Peridot is one of the few gemstones that occur in only one colour: an olive-green. The percentage of iron that is contained in the crystal structure will determine the intensity and tint of the green. The more vivid and darker olive-green stones tend to be in more demand. Pure green stones are rare as the majority are yellowish green and the lower quality peridot is brownish.
The most sought after darker shade of green colour of peridot tends to come from Pakistan and Burma. They can also be found in the Canary Islands, China, Brazil, Norway, Hawaii, Australia and South Africa. Brazil, as well as Arizona and New Mexico, also provide some fine, though usually small gemstones.
The peridot gemstone dates back to the Pharaohs in Egypt and was mined on the Red Sea Island of Zabargad. They referred to it as the “gem of the sun” and also “evening emeralds” because of the way they caught and reflected lamplight. Some believed that it would protect them from night time terrors especially if it was set in gold.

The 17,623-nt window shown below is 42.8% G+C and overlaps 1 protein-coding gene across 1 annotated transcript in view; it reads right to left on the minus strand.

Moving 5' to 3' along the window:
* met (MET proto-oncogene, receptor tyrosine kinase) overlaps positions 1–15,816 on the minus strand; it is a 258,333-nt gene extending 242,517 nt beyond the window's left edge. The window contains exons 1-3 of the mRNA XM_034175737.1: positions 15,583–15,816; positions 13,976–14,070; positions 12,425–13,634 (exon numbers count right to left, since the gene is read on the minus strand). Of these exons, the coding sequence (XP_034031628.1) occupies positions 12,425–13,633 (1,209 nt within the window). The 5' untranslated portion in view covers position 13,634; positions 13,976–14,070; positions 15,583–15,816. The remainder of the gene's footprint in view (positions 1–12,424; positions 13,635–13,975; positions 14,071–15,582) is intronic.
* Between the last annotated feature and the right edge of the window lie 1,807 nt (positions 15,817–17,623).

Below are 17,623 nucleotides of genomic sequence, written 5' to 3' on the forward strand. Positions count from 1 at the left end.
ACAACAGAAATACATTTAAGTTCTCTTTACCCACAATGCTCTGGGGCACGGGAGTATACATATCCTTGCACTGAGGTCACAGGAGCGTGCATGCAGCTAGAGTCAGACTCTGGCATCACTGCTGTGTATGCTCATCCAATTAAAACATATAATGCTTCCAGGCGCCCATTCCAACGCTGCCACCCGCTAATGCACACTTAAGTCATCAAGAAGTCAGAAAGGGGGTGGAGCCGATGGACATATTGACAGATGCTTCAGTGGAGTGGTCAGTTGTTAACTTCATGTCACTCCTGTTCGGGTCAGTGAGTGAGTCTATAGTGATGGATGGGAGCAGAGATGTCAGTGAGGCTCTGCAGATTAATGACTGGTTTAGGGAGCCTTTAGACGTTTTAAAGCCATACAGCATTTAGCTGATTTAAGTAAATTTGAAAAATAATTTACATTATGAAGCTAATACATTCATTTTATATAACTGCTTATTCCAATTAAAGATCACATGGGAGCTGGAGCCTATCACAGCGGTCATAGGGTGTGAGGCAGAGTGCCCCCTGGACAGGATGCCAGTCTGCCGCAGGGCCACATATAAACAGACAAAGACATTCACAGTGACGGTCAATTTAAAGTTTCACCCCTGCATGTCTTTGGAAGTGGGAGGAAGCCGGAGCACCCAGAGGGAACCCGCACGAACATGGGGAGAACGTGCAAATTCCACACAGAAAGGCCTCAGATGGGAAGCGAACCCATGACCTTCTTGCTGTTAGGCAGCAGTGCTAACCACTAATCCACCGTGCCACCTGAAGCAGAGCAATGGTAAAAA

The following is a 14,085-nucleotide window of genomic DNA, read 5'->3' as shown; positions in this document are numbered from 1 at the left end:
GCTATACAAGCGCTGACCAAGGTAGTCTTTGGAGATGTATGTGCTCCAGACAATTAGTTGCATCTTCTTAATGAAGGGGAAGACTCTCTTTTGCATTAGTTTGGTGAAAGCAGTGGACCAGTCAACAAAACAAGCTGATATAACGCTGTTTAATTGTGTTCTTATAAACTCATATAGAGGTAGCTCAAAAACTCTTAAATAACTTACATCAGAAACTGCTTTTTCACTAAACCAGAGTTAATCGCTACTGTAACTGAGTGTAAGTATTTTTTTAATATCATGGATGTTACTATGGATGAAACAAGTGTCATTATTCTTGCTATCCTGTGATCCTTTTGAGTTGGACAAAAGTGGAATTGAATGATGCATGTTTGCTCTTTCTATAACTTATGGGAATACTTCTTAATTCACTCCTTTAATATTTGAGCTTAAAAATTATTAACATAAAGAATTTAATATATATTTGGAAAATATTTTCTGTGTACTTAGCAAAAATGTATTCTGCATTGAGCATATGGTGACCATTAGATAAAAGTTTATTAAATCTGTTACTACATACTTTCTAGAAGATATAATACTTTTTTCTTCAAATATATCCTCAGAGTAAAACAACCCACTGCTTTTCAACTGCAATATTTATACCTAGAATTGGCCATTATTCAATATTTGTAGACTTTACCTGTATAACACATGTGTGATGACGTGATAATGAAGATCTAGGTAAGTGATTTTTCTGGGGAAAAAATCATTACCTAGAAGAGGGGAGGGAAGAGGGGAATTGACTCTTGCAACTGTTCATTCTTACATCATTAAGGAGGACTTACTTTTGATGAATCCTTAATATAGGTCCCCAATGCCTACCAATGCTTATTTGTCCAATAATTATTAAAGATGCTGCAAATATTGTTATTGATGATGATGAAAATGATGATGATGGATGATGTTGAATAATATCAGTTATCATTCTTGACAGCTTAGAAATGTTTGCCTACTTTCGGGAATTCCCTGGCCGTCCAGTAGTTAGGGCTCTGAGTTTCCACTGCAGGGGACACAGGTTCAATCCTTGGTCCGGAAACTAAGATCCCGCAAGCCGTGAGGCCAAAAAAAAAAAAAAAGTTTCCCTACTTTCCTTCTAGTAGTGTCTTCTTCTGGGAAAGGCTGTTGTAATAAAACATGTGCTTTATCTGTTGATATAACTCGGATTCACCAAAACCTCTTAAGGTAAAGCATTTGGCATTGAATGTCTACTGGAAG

The word peridot originates from the Arabic word for gem- “faridat”. Most peridot is formed deep inside the earth and comes to the surface by volcanos. They have also come to earth in meteorites but this is extremely rare.
Peridots were regularly confused with emeralds and some historians believe that Cleopatra’s famous emerald collection may actually have been peridots instead. Peridot has also been mistakenly referred to throughout history as topaz.
It is the birthstone for August and is said to bring luck and good sense, as well as stronger friendships when worn. It is an extremely delicate and a rare stone which measures 6 ½ on the MOH’s scale so needs to be treated with great care to preserve it.